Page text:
Relevant papers: Hunt et al. 2020, Quillen et al. 2020, Pettitt et al. 2020, Schuller et al. 2017, Pettitt et al. 2015, Tremblin et al. 2014, Pettitt et al. 2014.

The Problem

Whilst we have many remarkable images of a veritable zoo of galaxies across the Universe, we know surprisingly little of the appearance of our own galaxy (the Milky Way). The problem is that we are stuck within our own galactic disc, making construction of a top-down map problematic. An analogy is trying to draw a picture of your house when you are trapped inside, without being allowed to leave your room.

The cartoon here is a schematic of what we think the Milky Way looks like, with many arm features and some king of inner bar. However, this is an over-simplification and the water is still murky with regards to specifics. Does the Milky Way have two, four, or no clear arm structure? Do the stars and gas trace the same structures? What is the nature of the inner bar, is it a long thin or short and stout? Does it rotate with the arms, or faster? And possibly most importantly: how does all this impact the star forming history of the Galaxy?

Simulating the Galaxy

By using high resolution simulations, like the one pictured below, we can hope to better understand the Milky Way. We fortunately find ourselves in the era of excellent observational data for the Milky Way, with many modern, cutting-edge, surveys pushing the frontiers of Galactic astrophysics. This leaves theorists like myself with a treasure-trove of high resolution data to test our models of Galactic structure.

An important aspect of correctly modelling the Milky Way is then investigating how such models impact the star formation within the Galaxy. The complex interplay between the arms and bar and cause a complex array of features, which can leave its imprint on the stellar disc. The movie below shows how dense, star-forming gas is redistributed by the motion of bars and arms.

The Milky Way in the Gaia era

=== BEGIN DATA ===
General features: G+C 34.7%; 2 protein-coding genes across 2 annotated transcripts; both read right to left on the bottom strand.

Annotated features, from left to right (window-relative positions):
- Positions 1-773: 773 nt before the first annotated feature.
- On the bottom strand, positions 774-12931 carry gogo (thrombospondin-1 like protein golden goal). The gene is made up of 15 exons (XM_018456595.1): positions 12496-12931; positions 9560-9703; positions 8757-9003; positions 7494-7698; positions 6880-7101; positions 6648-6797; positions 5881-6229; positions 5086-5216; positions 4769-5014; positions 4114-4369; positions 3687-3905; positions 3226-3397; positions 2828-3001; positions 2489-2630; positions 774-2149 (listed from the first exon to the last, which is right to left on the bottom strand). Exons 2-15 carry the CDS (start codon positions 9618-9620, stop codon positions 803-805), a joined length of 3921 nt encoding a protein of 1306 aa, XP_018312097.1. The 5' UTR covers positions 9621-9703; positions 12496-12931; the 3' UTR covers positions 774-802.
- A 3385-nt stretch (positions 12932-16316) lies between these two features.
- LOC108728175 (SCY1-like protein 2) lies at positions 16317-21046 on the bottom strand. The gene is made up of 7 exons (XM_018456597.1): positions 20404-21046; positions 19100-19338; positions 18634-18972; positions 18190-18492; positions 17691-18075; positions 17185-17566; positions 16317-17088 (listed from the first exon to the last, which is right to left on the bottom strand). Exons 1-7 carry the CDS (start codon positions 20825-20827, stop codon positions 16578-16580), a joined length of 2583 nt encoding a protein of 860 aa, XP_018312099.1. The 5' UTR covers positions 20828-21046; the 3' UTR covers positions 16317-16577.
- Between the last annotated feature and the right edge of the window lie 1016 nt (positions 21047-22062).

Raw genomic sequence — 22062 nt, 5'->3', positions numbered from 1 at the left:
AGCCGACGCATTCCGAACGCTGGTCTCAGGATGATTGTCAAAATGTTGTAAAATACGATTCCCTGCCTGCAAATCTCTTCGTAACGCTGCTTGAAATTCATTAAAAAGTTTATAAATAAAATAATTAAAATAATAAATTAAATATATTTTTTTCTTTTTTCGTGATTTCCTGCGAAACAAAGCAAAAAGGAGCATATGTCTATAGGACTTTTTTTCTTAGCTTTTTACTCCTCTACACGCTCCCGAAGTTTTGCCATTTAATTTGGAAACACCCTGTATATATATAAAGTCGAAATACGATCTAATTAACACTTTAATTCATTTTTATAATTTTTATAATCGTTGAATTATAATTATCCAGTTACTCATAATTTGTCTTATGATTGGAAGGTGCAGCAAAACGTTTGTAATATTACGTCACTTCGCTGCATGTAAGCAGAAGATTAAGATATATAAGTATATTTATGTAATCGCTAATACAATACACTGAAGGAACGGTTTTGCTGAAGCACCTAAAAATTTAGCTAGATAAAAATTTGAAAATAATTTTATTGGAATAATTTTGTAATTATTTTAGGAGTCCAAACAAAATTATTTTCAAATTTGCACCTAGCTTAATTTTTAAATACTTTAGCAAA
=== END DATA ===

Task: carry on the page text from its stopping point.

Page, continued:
Modern observational efforts have brought with them a wealth of exciting new data. The Gaia satellite in particular has shown the Milky Way is anything but bland, with many indicators of a it not being in a state of exact equilibrium. The two left panels below show the velocities stars are moving at at near the Sun (black dot) as seen in the Gaia data, showing large-scale variations in the motion of stars. Data like this provides an excellent tool to test models of the Galaxy, such as those shown in the right two panels, which are similar velocity maps made from within a numerical simulation.

Using gas kinematics

One approach to pinning down the structure of the Milky Way is to instead try and replicate the observed velocity structure, rather than directly reproduce a top-down map. Over-densities in the Galactic disc, such as those made by spiral arms, appear as features in velocity space too (see cartoon below).

By using our simulations of the gas in the Milky Way we can constrain certain morphologies to the velocity structure of the observed Milky Way. This allows for a reverse-engineering of a top-down map of the Galaxy. Below is a movie showing the simulation and synthetic observations created from one of the best fit models. This model has a 4-armed and short, rapidly rotating inner bar.